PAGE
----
How a Russian retailer is building a next-generation grocery business

In February 2020, when Russian food retailer Pyaterochka was piloting its express-delivery service, the average volume was about 600 orders a day, says its CEO Sergei Goncharov. Only a year later, the 17,000-store chain is fulfilling approximately 30,000 online orders daily. Goncharov recites these numbers with obvious pride—in both the company’s agility and the talent that made it happen. He recently spoke with McKinsey senior partner Alexander Sukharevsky, who leads McKinsey Analytics globally, about how Pyaterochka is preparing for the next evolution in food retail. The following are edited excerpts of the conversation.

Alexander Sukharevsky: Pyaterochka’s investments in technology have paid off; your business is growing and profitable. Yet, around the world, there are technology-heavy grocery businesses that are getting significant valuations but are still cash negative. What’s the recipe for developing a highly technological grocery business that is also net profitable?

Sergei Goncharov: First, it’s very important to keep your end goal in mind. This is easier said than done. A lot of people, when they start doing new things and experimenting with new technology, get carried away. They drift away from the original goal. So, the first thing is to understand why you’re doing it.

Second, make sure your technology investment is beneficial to the current business. For example, about two years ago we bought a platform that allowed us to roll out online delivery very quickly, and we started online delivery in early 2020. The timing worked out very well for us, because the COVID-19 pandemic hit just a couple of months later. What I’m saying is that your investment has to have synergies with your main business.

Third, have the ambition to look beyond the horizon. Think big; don’t just look two or three years ahead. Invest a portion of your capex in a few big, interesting ideas so that you’re not stuck in just “today or tomorrow” kind of thinking, but you’re looking at what’s around the corner over the longer term.

Alexander Sukharevsky: Say more about that. Let’s look ahead—say, ten years down the road. How do you think food retail will change? What will the grocery-shopping customer experience look like in 2030?

Sergei Goncharov: It’s useful to look at history as a basis for predicting what is to come. I think we will continue consuming food the way we do now. We will eat; we won’t just become integrated with machines and plug ourselves in and get charged with electricity or anything like that—maybe in 100 years, but not in ten years. I also think the model of distributing food will not dramatically change; there will be various distribution channels to get food from the food producer to the end user.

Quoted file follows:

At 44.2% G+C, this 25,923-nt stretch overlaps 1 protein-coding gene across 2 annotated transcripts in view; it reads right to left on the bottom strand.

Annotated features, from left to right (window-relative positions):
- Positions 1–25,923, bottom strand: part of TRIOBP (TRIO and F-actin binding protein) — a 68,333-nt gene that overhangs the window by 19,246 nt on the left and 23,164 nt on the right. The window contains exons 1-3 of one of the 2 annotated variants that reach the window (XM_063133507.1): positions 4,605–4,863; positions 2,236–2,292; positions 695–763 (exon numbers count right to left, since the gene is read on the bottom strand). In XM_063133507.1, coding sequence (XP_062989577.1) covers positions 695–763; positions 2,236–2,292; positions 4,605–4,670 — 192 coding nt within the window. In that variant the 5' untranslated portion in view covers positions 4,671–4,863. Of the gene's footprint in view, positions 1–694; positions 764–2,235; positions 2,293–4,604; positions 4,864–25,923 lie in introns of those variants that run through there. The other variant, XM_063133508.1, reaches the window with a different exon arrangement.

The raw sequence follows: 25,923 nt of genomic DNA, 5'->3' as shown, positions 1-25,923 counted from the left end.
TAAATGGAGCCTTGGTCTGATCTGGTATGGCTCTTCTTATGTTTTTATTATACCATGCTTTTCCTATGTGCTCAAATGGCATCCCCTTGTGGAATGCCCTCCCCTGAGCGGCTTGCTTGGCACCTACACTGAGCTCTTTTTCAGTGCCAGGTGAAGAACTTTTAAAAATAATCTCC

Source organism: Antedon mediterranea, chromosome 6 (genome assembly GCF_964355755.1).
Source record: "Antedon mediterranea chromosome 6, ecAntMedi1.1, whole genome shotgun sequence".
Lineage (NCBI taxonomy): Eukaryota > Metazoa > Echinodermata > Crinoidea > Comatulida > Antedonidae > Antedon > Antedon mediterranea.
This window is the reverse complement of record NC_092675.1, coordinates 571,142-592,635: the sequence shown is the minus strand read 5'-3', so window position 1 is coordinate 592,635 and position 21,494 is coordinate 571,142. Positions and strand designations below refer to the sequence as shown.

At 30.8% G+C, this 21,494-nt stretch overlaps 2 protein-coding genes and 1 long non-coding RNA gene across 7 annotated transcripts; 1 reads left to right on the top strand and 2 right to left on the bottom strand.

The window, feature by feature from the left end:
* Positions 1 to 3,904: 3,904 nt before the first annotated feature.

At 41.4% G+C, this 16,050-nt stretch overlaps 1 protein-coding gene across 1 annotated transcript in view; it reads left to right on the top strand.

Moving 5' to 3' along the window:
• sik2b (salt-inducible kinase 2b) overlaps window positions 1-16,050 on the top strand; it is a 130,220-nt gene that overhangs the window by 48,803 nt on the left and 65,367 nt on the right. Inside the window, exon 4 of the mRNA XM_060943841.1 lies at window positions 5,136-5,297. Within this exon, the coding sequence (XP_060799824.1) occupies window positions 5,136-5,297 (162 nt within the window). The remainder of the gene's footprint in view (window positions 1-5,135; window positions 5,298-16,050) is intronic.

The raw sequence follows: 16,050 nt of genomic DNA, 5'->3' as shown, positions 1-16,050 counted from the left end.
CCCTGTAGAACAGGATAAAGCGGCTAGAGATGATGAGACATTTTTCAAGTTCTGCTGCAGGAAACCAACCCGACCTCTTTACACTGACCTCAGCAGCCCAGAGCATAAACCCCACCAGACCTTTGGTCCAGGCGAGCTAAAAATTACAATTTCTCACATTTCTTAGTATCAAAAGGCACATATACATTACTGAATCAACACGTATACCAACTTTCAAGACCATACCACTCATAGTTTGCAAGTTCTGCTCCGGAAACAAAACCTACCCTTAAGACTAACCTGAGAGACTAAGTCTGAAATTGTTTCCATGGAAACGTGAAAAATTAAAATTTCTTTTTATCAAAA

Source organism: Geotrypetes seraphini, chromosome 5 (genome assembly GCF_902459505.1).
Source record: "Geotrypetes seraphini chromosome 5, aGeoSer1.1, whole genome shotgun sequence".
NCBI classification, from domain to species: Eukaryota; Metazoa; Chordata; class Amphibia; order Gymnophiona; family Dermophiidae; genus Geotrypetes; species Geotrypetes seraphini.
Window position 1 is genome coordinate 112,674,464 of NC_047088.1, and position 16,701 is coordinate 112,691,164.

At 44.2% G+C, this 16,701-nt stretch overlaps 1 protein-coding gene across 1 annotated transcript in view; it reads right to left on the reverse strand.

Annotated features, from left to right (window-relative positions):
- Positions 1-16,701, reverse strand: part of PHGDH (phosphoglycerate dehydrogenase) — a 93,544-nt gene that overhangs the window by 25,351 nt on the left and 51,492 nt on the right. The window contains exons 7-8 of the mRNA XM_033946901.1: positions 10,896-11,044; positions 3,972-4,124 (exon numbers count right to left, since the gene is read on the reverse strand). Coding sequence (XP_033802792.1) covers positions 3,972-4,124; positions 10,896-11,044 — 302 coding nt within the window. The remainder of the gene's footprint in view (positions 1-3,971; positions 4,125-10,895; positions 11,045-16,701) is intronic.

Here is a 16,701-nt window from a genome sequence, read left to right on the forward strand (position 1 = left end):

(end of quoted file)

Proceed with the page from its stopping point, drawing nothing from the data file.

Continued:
But just like we’ve seen in the past few decades, there will be changes in the channels and formats in which groceries are sold. I think we’ll hit a major fork in the road in the next few years. Consumption will revolve around two main paradigms: one is food as a utility, and the second is food as a pleasurable experience. For the first one, food basics and utility items—the things that you always stock in your pantry—consumers will shift to fulfillment by subscription or online delivery. For the second one—choosing your own food and treating meals as an interesting and pleasurable experience—people will go to physical locations like supermarkets.

Alexander Sukharevsky: If that happens, what would be the implications for Pyaterochka’s real-estate strategy and portfolio?

Sergei Goncharov: We’ve already started remodeling our locations more in favor of the second paradigm: food as a pleasurable experience. We’re reallocating some floor space away from dry foods and toward fresh categories like fruits and vegetables, meat, and dairy. The purchase of dry foods has already started to shift to online.

As for our overall real-estate expansion, we’ve been opening 2,000 to 3,000 stores per year over the past five years. We will probably stabilize at 25,000 to 26,000 stores in Russia. At that time, we will continue opening stores but at a slower pace.

Alexander Sukharevsky: Your investment in online delivery proved prescient. What technology investments are you making today to gain competitive advantage in the future?

Sergei Goncharov: First and foremost, we’re investing in people. I think we have one of the best big-data and analytics teams in the country—and I don’t mean just in the retail business, but in business in general, including banking and high tech. We invest a lot in new hardware as well. And we invest in understanding and learning about new practices and new ways of doing business. It’s not just our tech people who do this, but all levels of management in the company, and not just top management.

Alexander Sukharevsky: What do you see as the role of big data and analytics in future consumer journeys?